Still, Corn said, doctors appear pleased with the state training sessions. More than 80 percent of New York doctors who have taken his course said they changed their practice in response to what they learned.

But even now, whenever Corn speaks with doctors about medical marijuana, people ask him how they can learn more about the drug's medical properties and about legal risks. Those two concerns, he said, likely reduce the number of doctors comfortable with and willing to discuss marijuana's place in medicine, even if it's allowed in their states.
Though others say this circumstance is starting to ease, doctors like Jean Antonucci in Maine continue to struggle to figure out how marijuana can fit into safe and compassionate medicine. "You just try and be careful — and learn as much as you can about a patient, and try to do no harm," she said.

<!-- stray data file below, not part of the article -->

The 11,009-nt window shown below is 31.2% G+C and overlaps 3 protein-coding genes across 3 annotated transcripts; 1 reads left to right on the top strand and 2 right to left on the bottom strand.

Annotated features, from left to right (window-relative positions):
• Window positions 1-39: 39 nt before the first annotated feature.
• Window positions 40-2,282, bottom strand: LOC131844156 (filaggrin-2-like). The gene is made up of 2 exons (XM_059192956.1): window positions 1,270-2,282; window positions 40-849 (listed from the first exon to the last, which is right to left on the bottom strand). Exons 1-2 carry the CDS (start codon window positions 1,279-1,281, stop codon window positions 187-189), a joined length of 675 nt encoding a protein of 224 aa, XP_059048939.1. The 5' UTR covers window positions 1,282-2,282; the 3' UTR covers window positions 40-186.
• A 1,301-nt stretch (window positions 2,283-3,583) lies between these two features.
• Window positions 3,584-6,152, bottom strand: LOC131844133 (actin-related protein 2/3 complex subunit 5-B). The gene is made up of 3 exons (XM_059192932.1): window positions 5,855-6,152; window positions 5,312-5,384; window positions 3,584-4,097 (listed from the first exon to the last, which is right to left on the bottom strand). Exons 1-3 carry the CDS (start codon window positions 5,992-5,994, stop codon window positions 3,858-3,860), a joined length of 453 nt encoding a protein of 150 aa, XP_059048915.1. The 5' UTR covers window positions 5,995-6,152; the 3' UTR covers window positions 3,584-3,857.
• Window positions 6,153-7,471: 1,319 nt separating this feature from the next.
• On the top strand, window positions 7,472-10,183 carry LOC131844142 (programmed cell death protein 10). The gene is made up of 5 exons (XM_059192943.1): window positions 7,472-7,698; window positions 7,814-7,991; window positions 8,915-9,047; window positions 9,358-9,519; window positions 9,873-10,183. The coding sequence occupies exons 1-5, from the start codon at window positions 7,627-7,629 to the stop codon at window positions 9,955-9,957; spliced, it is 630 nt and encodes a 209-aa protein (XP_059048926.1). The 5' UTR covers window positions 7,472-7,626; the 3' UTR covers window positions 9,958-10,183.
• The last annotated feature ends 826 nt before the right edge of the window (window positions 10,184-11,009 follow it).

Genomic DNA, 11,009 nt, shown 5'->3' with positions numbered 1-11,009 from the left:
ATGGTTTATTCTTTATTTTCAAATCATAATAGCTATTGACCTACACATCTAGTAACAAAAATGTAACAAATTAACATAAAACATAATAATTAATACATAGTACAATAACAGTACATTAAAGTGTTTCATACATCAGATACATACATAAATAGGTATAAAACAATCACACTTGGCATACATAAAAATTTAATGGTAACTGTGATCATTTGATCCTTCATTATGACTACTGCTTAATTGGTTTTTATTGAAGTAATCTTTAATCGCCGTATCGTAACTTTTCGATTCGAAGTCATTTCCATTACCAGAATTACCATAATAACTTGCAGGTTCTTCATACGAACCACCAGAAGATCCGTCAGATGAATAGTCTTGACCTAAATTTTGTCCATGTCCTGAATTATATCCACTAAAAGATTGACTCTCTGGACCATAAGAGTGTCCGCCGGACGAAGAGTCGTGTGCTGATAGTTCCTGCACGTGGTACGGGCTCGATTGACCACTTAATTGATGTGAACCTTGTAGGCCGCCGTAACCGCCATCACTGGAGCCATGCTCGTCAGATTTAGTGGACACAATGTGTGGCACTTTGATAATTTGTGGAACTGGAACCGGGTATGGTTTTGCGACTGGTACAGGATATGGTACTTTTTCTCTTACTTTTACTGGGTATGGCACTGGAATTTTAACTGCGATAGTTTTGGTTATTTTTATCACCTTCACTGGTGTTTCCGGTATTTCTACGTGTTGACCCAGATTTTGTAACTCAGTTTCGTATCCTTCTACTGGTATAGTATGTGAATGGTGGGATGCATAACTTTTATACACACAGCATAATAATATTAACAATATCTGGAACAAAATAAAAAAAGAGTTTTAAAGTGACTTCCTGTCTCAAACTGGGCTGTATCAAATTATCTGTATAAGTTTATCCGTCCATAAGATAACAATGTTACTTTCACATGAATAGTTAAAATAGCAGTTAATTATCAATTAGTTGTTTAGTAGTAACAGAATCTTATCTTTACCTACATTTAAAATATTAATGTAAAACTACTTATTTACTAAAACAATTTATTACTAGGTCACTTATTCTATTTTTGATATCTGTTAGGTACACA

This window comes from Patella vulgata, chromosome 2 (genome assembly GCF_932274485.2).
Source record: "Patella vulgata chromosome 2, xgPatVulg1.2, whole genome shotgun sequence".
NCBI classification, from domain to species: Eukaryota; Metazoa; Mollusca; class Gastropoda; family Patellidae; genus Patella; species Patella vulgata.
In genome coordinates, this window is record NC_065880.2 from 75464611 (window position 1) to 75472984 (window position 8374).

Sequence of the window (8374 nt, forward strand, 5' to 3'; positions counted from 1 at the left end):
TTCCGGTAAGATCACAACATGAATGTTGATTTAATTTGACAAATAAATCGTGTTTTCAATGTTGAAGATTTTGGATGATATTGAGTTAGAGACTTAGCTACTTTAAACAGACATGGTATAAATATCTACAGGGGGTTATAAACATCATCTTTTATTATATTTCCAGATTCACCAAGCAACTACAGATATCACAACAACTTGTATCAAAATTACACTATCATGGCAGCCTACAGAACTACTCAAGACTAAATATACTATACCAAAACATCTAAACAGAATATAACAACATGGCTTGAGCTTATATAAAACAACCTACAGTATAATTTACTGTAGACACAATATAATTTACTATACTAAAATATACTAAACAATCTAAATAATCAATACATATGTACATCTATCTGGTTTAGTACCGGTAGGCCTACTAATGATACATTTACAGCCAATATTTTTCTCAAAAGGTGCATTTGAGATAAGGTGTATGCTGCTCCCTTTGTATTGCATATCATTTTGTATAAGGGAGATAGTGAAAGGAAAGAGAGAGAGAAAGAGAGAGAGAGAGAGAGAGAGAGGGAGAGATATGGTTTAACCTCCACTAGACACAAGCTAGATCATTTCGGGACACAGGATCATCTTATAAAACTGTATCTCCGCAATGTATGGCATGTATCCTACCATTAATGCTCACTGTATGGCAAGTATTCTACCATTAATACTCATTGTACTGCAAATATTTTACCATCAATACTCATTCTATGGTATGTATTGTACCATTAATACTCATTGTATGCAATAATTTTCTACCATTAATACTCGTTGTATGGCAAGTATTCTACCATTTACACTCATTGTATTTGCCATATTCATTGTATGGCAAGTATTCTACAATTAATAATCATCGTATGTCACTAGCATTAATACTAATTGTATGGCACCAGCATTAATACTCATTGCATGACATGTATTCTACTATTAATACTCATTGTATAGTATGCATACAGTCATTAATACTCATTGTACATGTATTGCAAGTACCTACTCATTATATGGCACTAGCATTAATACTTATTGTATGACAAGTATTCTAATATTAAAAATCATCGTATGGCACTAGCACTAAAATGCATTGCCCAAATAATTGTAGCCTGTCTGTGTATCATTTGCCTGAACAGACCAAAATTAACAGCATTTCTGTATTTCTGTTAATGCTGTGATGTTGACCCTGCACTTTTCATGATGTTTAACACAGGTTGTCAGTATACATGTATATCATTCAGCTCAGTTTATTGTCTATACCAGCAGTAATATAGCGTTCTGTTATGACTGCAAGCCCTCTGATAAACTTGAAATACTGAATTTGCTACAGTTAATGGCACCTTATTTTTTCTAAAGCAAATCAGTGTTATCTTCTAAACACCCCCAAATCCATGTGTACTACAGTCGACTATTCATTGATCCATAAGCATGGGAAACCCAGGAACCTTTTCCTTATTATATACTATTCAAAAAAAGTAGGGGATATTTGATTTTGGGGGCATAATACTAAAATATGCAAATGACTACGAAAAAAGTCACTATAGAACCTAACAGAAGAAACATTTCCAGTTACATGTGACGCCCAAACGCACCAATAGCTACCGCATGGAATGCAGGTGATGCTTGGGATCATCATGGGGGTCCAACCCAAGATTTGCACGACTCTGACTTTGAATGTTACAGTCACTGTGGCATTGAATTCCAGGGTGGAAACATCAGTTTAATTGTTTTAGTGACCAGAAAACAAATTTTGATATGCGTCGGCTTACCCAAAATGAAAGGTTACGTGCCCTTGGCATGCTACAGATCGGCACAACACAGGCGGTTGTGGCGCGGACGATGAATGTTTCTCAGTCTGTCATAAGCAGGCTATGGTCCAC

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Say Good-Bye To Cannabis Gummies. They’ve Been Banned

Say goodbye to the bear

Dee Giznik

It’s important to ensure the safety of children; Keeping medications, cleaning products and other dangerous materials put away and out of reach of curious fingers. When it comes to THC-infused edibles, the strategy should be no different.

However, some people believe gummies shaped like bears, worms, people and fruit slices are just too appealing and tempting to children and need to be banned promptly.

On Friday, Colorado Governor, John Hickenlooper, signed a bill banning the sale and disruption of THC-infused gummies shaped like animals, fruit slices or people. The hope is, with the new bill in order, children will have less access to THC treat that looks all too familiar to them.

The infused version is nearly indistinguishable from standard gummy bears, making it easier and more likely for children to mistake the THC treat for their regular confection.

Colorado edibles must come with a stamp or sticker stating the product contains THC, but apparently that’s not enough for some. Supporters of the ban believe the gummies are simply “too attractive” for youngsters, making it nearly impossible for them not to eat if they should stumble upon them.